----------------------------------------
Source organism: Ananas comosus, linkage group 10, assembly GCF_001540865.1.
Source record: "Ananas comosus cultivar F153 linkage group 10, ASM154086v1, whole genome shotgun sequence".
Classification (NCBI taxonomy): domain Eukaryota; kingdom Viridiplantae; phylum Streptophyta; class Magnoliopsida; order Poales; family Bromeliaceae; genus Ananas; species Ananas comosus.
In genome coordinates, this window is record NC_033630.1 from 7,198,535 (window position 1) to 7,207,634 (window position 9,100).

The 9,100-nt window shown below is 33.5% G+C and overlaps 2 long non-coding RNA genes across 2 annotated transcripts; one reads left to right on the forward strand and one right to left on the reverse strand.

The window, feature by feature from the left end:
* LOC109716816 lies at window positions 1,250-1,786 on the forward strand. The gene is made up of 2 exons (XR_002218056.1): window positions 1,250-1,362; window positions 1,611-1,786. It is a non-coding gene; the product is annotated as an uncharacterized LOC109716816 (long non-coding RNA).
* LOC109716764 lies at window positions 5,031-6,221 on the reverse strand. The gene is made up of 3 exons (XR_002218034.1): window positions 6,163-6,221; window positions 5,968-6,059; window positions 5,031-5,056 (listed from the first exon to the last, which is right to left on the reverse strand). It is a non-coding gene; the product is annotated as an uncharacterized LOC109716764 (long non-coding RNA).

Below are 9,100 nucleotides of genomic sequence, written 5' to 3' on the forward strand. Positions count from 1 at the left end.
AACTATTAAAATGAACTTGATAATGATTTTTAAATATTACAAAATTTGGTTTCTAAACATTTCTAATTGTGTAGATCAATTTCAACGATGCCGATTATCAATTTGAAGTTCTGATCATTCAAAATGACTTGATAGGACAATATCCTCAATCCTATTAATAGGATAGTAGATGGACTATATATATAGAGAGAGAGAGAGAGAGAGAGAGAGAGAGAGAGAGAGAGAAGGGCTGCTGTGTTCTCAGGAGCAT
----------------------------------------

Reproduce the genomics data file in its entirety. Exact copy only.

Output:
Source organism: Ananas comosus, linkage group 10, assembly GCF_001540865.1.
Source record: "Ananas comosus cultivar F153 linkage group 10, ASM154086v1, whole genome shotgun sequence".
Classification (NCBI taxonomy): domain Eukaryota; kingdom Viridiplantae; phylum Streptophyta; class Magnoliopsida; order Poales; family Bromeliaceae; genus Ananas; species Ananas comosus.
In genome coordinates, this window is record NC_033630.1 from 7,198,535 (window position 1) to 7,207,634 (window position 9,100).

The 9,100-nt window shown below is 33.5% G+C and overlaps 2 long non-coding RNA genes across 2 annotated transcripts; one reads left to right on the forward strand and one right to left on the reverse strand.

The window, feature by feature from the left end:
* LOC109716816 lies at window positions 1,250-1,786 on the forward strand. The gene is made up of 2 exons (XR_002218056.1): window positions 1,250-1,362; window positions 1,611-1,786. It is a non-coding gene; the product is annotated as an uncharacterized LOC109716816 (long non-coding RNA).
* LOC109716764 lies at window positions 5,031-6,221 on the reverse strand. The gene is made up of 3 exons (XR_002218034.1): window positions 6,163-6,221; window positions 5,968-6,059; window positions 5,031-5,056 (listed from the first exon to the last, which is right to left on the reverse strand). It is a non-coding gene; the product is annotated as an uncharacterized LOC109716764 (long non-coding RNA).

Below are 9,100 nucleotides of genomic sequence, written 5' to 3' on the forward strand. Positions count from 1 at the left end.
AACTATTAAAATGAACTTGATAATGATTTTTAAATATTACAAAATTTGGTTTCTAAACATTTCTAATTGTGTAGATCAATTTCAACGATGCCGATTATCAATTTGAAGTTCTGATCATTCAAAATGACTTGATAGGACAATATCCTCAATCCTATTAATAGGATAGTAGATGGACTATATATATAGAGAGAGAGAGAGAGAGAGAGAGAGAGAGAGAGAGAGAGAAGGGCTGCTGTGTTCTCAGGAGCAT